I had to laugh a bit the other day as I wondered whether or not there might be phenophases of phenology observers as well as those of the species they observe?
A great-spangled fritillary feeds on the zinnias I added to my 2016 planter garden. [Photo on July 1st: Cathie Bird]
Consider this definition of "phenophase" from USA-National Phenology Network's Project Budburst: "A phenophase is a distinct event in the annual life cycle of a plant or animal in relation to changes in seasons and climate. In plants, examples of these observable events include budburst, first flower, first ripe fruit, and color change."
Well, being human, I am an animal, and being a phenology observer, I am aware of distinct cycles of my own thought, feeling and action in relation to changes in season, climate, and the species I observe.
In spring and summer I spend most of my time observing and recording what I see and hear. I continue to record observations in the fall and winter, but find myself with more time to review experiences of the busier months, or to think about what species I see all the time but don't have on my list.
For me, the quieter months are a good time to mess around with my lists -- to add new plants or animals, or (as I did this month) reorganize my observations into multiple lists rather than one giant one. I now have one list for plants, one for birds, and one for mammals, amphibians and insects -- but all within the same holler. With shorter lists, the online data input goes a little more smoothly.
In the past I've used the slower months to vary the content of posts for HollerPhenology -- stuff on citizen science or species conservation efforts or a more in-depth look at one of the species I observe. I didn't do so well with that the past year, or, for that matter, post as many "what's out in the holler" reports during the busy months as I had hoped to do. I'm thinking about how to write more this year.
My slow season thoughts often include how to make the holler more supportive of species I observe.
My Spring 2016 planter project included an insect and skink friendly watering hole (right). [Photo: Cathie Bird]
I used to put out bird seed and suet, but soon discovered problems here in the Cumberland Mountains that I had not experienced in the mountains of Colorado and New Mexico -- like throwing out seeds that had mildewed in an outdoor raccoon-possum-squirrel-proof container. One day I almost stepped on a timber rattlesnake that was lying in wait for birds beneath a feeder at the same time I was trying to fill it. I decided to encourage bird-bee-and-butterfly-friendly plants after that.
Last spring I planted Coreopsis that did great, butterfly weed that failed to grow, and bee balm that went bananas but did not produce any flowers. A second eruption of baby bee balms from the parent plant in one of my planters are still green even after a brief period of snow and several days of freezing temperatures in the first week of January.
My planter project as it looked on July 1, 2016. [Photo: Cathie Bird]
Over the years I’ve also figured out what native flowers I need to protect from mowing and foot/paw traffic. In particular I leave the Leafy Elephant's Foot alone. Goldfinches, wrens, cardinals, sparrows and titmice forage for the thistle-like fruits, especially when it snows, or in early spring before bugs are more plentiful. Last year's crop of Echinacea and Elephantopus suffered because of the severe late summer and fall drought in Tennessee. I noted fewer plants, severe dehydration right when flowers needed water to thrive, and, consequently, fewer fruits. We had such a mild winter here, though, I didn't see many birds foraging in the yard until it began to warm up this month.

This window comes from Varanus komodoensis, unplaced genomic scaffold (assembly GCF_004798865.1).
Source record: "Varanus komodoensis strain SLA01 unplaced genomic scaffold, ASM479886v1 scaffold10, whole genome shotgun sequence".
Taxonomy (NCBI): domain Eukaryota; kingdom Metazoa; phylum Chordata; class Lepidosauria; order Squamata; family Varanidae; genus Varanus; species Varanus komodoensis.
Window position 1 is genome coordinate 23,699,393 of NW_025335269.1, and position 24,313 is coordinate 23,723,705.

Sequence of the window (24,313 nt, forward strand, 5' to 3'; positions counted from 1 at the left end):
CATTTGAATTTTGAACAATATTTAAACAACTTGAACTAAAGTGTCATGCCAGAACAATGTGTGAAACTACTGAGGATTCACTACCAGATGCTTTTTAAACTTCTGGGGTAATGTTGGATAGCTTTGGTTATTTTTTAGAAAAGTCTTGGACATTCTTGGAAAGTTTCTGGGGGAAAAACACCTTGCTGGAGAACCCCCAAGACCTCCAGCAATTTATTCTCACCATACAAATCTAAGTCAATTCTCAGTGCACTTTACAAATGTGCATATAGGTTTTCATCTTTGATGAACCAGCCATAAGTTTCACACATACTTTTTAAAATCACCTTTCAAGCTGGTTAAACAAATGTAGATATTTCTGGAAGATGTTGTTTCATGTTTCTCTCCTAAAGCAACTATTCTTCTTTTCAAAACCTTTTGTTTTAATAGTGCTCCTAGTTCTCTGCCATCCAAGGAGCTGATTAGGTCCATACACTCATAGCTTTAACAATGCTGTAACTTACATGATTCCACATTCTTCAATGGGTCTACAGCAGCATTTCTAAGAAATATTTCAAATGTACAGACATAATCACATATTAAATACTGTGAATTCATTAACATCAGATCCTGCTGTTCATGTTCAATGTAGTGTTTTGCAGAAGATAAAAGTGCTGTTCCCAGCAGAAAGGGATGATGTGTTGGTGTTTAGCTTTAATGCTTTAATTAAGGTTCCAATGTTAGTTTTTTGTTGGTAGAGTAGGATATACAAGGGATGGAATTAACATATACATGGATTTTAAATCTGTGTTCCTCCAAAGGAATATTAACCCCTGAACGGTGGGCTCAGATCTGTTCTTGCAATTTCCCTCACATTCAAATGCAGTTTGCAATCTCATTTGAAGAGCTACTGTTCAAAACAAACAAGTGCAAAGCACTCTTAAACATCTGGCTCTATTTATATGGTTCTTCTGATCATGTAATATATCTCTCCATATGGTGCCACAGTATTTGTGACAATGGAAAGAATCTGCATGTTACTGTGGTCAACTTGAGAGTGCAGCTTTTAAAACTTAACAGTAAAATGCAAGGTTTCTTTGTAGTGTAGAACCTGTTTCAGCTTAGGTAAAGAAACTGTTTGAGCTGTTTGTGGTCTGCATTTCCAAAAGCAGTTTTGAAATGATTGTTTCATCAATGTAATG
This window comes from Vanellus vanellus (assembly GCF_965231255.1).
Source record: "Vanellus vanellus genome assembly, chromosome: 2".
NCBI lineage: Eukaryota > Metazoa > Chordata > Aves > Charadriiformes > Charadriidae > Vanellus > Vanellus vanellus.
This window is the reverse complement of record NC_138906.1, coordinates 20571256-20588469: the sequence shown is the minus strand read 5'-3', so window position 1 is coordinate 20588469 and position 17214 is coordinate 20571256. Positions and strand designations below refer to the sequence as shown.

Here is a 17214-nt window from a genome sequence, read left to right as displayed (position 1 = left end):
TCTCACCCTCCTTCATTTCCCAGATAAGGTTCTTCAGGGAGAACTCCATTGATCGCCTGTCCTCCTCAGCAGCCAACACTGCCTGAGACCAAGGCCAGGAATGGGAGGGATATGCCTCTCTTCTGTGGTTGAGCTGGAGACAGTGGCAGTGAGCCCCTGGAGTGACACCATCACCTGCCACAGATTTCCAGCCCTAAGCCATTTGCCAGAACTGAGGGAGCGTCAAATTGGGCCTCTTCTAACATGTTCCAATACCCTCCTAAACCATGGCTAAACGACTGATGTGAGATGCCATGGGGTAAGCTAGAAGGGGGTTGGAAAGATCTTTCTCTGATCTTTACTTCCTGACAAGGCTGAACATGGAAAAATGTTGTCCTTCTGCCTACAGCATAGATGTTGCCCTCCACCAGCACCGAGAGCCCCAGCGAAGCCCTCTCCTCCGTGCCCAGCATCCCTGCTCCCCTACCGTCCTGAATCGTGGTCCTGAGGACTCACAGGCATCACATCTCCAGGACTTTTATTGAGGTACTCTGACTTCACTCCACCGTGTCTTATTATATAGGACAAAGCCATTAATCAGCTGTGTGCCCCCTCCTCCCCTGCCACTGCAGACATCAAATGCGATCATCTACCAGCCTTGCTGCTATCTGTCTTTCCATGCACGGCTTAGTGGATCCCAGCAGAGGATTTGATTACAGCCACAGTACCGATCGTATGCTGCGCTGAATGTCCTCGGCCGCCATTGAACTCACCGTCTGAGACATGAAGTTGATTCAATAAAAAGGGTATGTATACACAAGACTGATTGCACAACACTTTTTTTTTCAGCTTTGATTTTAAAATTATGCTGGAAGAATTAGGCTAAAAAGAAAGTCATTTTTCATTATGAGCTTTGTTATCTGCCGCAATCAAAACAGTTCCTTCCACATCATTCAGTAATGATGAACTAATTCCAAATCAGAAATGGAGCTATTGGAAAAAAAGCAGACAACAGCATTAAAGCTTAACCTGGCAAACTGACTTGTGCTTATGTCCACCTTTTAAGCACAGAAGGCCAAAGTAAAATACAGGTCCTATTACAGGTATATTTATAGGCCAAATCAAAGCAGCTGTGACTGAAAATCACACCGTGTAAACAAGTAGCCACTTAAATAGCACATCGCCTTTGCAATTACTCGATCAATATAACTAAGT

Leafy Elephant's Foot (Elephantosus carolinianus), July 31, 2011 [Photo: Cathie Bird]
When I experienced the days of rain instead of snow, and temperatures in the 60's and 70's instead of 30's and 40's during January and February, I anticipated earlier-than-usual budbursts and flowers. I went on green alert early. As of February 26, 2017, I am reporting, in addition to leafout of the multiflora rose above, open flowers on all three red maples and the forsythia I observe.
I also saw spring azure butterflies on several occasions last week. Activity of year-round birds seems to be picking up as well. I'm rushing to get a new phoebe nest platform stained and installed before anybody's ready to use it. It may be too late though. As I was writing this post I saw and heard a male phoebe that came to check out old nest sites. I haven't seen other spring and summer birds up in the forest yet, but I watched an eastern bluebird looking for insects in my neighbors' field on Sunday.
I photographed these leaves of a multiflora rose (Rosa multiflora) on January 22, 2017. [Photo: Cathie Bird]
My sense (now that February has passed without a major snow/ice storm and cold snap) is that spring will indeed be early and that I'll have photos and exciting reports on what's new out in the holler much earlier than usual. Whether this is good news depends on your species and the timing of your phenophases, I'd guess.
I now have some evidence for this. Last week the USGS published an article saying that spring is arriving at least 2-3 weeks early across almost the entire Southeast, from San Antonio to Atlanta to Washington, D.C. Some really interesting maps and USA-NPN data are included in the report. And the maps are built on data that comes from a bunch of citizen scientists like me.
By the way, it's easy to become an observer and engage in critical citizen science on our warming planet. You can sign up and get instruction at USA-NPN's Nature's Notebook.
Based on this brief reflection, I'm ready to explore the notion of phenology observer phenophases further. Full spring ahead!
Update on March 1, 2017: What's Dangerous About an Early Spring? (The Atlantic)